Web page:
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From behind Grand Anse, we took the trail that led us to Petite Anse in barely 10-15 min. Once again, the beach didn’t disappoint: turquoise waters and white sands, lined by palm trees and boulders. It was scorching hot, the first day we had had with no clouds and no signs of rain. Luckily, the locals who run a juice bar on the beach had built a handful of shacks out of palm tree leafs, and we were early enough to grab one.

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After chilling for a bit, we continued on, taking the trail just behind the juice bar towards Anse Cocos. This trail was a bit longer, around 30-40 min, and rockier, and we were glad we had sneakers with us rather than just flip-flops. Anse Cocos immediately won me over, I’d definitely say it’s the best beach in La Digue. The sand was extremely soft and fluffy, and the water had all shades of blue and green. And on the far end, beyond the first boulders, there was an unreal natural pool with even more clear and calm waters. We spent hours there, playing in the water and sand like kids J In the late afternoon, we biked back to town, stopping at Ray and Josh Café to grab some delicious curry.

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North shore, Anse Severe: On our last day in La Digue, we rode north, enjoying the scenic shoreline, and eventually turning around and settling at Anse Severe. The sand was not as good as in other beaches, and the coral reef and low tide made it hard to swim, making it easier to just lay in the shallows. But we still liked it, because it was very laid back and the water was as perfect as everywhere in the Seychelles.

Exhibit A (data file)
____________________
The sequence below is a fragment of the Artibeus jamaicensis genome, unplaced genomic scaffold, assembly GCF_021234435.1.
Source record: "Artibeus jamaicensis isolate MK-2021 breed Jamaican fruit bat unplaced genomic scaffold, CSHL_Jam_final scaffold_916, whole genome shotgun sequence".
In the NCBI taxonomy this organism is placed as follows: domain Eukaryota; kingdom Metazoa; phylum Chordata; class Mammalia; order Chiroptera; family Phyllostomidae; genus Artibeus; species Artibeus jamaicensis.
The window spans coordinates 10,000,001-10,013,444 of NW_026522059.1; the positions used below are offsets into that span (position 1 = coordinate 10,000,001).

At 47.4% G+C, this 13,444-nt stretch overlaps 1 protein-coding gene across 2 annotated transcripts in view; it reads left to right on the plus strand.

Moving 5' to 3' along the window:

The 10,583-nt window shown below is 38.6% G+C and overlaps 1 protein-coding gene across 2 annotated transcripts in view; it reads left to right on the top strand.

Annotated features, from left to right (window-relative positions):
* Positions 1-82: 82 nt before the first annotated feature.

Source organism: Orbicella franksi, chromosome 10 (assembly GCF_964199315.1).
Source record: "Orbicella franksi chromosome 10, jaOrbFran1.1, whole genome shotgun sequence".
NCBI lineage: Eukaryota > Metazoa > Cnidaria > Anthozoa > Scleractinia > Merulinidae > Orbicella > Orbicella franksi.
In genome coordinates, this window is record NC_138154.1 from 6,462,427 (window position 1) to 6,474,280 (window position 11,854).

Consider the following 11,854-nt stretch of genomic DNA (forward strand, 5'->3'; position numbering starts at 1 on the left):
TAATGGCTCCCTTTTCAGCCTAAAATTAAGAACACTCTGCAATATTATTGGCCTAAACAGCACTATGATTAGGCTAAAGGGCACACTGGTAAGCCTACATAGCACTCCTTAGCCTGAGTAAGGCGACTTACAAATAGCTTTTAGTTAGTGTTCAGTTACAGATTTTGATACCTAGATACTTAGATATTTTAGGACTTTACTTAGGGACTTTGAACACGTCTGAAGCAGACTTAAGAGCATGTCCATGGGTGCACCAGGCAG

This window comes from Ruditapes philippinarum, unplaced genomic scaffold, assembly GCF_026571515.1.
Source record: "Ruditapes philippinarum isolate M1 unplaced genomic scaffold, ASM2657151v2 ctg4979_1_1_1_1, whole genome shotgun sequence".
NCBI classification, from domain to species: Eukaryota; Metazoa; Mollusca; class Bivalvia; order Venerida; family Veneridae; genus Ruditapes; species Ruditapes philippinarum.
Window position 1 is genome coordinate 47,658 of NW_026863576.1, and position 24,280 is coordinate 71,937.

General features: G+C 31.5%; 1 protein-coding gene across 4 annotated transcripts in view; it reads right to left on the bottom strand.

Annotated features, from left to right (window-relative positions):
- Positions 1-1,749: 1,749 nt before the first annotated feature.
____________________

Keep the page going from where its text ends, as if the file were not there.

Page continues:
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And in any case, we had a different agenda: we wanted to see tortoises in the wild and they hang out in the area. During the day it was too hot and they were sleeping tucked under the trees, so we went on another bike ride to Source d’Argent and to the nature reserve in the middle of the island, and by the time we came back two tortoises were out on the road. It was very cool observing them, they looked like dinosaurs, and they don’t seem to mind being petted! Anse Severe was also a perfect spot for a final sunset and a final fruit juice in the Seychelles.

Exploring the hidden city of Petra